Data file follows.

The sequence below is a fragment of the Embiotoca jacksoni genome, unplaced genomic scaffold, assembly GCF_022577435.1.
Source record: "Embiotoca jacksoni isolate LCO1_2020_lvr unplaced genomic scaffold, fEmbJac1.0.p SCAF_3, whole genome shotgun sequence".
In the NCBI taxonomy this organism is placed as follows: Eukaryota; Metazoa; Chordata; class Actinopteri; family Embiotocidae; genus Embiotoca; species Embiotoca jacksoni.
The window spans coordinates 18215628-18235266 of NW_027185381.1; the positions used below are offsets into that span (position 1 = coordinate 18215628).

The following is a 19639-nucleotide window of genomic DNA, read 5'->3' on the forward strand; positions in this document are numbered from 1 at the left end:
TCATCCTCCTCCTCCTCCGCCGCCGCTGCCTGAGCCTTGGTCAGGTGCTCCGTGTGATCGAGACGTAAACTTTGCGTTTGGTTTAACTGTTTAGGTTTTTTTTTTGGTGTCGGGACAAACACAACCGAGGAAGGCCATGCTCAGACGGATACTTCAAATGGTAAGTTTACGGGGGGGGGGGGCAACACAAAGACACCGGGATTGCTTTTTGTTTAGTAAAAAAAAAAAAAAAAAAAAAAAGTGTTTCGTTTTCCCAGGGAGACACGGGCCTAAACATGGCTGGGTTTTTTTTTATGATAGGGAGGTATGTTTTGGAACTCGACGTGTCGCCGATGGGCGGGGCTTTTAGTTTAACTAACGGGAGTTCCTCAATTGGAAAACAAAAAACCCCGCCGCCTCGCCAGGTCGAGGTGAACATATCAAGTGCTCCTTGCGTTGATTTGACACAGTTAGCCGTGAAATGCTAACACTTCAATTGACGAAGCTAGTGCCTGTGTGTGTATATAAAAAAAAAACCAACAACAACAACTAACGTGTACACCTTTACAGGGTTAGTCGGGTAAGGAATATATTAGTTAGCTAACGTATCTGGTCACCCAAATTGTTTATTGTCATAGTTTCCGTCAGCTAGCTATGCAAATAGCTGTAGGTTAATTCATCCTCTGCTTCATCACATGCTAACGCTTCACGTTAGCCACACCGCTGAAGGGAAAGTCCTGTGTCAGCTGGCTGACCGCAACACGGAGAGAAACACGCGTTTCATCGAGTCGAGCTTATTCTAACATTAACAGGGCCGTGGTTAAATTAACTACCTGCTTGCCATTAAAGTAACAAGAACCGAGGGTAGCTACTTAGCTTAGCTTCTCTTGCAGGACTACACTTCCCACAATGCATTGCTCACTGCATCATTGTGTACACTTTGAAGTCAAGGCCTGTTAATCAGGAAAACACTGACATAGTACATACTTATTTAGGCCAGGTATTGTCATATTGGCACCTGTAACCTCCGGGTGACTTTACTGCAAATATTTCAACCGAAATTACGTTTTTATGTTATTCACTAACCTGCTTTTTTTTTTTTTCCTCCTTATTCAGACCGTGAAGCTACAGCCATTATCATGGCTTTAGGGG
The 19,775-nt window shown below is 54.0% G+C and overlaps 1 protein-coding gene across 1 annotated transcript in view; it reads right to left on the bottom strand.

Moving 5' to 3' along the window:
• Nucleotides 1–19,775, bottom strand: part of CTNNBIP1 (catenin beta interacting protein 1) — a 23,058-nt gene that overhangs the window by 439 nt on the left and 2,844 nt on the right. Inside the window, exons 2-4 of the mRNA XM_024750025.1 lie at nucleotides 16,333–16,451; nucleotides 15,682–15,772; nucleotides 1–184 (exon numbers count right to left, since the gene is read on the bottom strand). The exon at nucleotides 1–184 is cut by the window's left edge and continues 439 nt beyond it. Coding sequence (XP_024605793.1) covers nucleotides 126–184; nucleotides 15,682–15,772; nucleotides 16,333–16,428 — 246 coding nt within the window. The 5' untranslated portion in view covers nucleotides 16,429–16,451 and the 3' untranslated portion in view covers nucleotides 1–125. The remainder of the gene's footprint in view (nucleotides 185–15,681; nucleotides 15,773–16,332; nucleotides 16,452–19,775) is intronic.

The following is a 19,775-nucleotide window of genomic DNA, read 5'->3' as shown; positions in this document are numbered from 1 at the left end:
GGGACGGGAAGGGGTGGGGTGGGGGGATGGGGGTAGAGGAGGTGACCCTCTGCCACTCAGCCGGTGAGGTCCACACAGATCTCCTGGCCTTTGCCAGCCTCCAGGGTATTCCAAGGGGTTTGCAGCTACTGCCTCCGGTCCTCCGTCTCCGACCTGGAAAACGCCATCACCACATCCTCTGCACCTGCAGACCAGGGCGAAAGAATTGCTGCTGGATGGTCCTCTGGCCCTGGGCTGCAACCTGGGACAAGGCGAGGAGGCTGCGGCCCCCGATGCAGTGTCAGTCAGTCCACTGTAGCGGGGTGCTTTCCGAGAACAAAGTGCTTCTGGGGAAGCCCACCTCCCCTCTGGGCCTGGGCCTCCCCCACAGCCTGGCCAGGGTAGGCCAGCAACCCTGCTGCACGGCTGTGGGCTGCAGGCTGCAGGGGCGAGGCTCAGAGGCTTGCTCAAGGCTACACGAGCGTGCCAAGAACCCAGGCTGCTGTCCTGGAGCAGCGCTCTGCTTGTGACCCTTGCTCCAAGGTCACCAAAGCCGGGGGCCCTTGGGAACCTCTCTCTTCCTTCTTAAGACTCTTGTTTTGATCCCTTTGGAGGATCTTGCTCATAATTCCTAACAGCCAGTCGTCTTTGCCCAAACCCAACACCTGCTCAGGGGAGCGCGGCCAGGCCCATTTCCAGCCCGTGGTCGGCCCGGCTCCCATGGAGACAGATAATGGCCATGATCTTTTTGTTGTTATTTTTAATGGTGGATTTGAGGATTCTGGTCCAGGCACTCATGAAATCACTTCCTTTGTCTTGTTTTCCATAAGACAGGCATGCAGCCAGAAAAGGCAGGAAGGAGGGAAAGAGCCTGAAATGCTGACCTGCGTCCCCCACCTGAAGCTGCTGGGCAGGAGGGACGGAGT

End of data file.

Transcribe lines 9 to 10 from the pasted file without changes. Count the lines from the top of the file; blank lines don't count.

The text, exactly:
• Nucleotides 1–19,775, bottom strand: part of CTNNBIP1 (catenin beta interacting protein 1) — a 23,058-nt gene that overhangs the window by 439 nt on the left and 2,844 nt on the right. Inside the window, exons 2-4 of the mRNA XM_024750025.1 lie at nucleotides 16,333–16,451; nucleotides 15,682–15,772; nucleotides 1–184 (exon numbers count right to left, since the gene is read on the bottom strand). The exon at nucleotides 1–184 is cut by the window's left edge and continues 439 nt beyond it. Coding sequence (XP_024605793.1) covers nucleotides 126–184; nucleotides 15,682–15,772; nucleotides 16,333–16,428 — 246 coding nt within the window. The 5' untranslated portion in view covers nucleotides 16,429–16,451 and the 3' untranslated portion in view covers nucleotides 1–125. The remainder of the gene's footprint in view (nucleotides 185–15,681; nucleotides 15,773–16,332; nucleotides 16,452–19,775) is intronic.

The following is a 19,775-nucleotide window of genomic DNA, read 5'->3' as shown; positions in this document are numbered from 1 at the left end: